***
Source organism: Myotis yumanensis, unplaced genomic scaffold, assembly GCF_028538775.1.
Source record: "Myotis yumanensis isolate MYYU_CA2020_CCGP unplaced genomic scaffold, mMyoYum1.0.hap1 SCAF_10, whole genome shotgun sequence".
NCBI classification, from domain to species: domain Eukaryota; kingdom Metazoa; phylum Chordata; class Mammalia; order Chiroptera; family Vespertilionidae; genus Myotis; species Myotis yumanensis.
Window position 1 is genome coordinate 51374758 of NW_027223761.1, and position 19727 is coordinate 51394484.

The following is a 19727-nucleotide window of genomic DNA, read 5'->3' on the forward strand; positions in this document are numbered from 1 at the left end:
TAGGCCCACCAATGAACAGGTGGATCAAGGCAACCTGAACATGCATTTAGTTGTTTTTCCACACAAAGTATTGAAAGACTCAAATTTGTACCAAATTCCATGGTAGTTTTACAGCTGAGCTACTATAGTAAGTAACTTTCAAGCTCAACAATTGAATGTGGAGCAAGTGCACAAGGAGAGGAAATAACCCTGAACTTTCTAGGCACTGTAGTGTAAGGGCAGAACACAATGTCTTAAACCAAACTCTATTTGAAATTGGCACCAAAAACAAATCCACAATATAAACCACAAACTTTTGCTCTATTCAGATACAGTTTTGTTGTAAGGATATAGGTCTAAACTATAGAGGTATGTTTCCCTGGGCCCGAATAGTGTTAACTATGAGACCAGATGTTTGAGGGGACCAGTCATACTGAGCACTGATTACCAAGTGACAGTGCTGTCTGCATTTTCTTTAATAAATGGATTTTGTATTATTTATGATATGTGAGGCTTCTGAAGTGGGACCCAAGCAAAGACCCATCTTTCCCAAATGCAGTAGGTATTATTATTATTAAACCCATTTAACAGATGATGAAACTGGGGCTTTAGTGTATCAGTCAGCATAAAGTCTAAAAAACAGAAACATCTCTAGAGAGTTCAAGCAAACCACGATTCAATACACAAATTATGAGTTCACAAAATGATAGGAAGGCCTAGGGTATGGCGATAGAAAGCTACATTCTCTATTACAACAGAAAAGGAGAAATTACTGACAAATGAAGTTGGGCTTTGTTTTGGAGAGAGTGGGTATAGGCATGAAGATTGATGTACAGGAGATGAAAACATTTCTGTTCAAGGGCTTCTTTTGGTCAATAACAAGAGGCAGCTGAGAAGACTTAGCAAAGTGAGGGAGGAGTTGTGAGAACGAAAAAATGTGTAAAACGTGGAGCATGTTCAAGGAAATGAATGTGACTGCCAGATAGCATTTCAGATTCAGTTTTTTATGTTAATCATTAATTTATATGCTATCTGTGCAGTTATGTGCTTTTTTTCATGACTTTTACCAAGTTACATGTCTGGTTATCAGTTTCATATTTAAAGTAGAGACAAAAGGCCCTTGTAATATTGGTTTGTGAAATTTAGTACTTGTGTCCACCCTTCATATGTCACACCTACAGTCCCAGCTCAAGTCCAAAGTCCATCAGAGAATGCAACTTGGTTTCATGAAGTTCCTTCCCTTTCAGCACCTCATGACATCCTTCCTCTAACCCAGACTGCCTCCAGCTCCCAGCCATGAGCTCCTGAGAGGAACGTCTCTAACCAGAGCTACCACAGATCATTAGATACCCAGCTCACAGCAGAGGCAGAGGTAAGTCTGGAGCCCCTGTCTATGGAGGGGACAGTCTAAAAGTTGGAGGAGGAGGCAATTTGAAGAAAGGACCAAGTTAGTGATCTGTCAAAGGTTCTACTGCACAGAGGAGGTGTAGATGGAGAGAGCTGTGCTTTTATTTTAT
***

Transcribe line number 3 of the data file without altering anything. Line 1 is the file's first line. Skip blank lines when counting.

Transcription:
NCBI classification, from domain to species: domain Eukaryota; kingdom Metazoa; phylum Chordata; class Mammalia; order Chiroptera; family Vespertilionidae; genus Myotis; species Myotis yumanensis.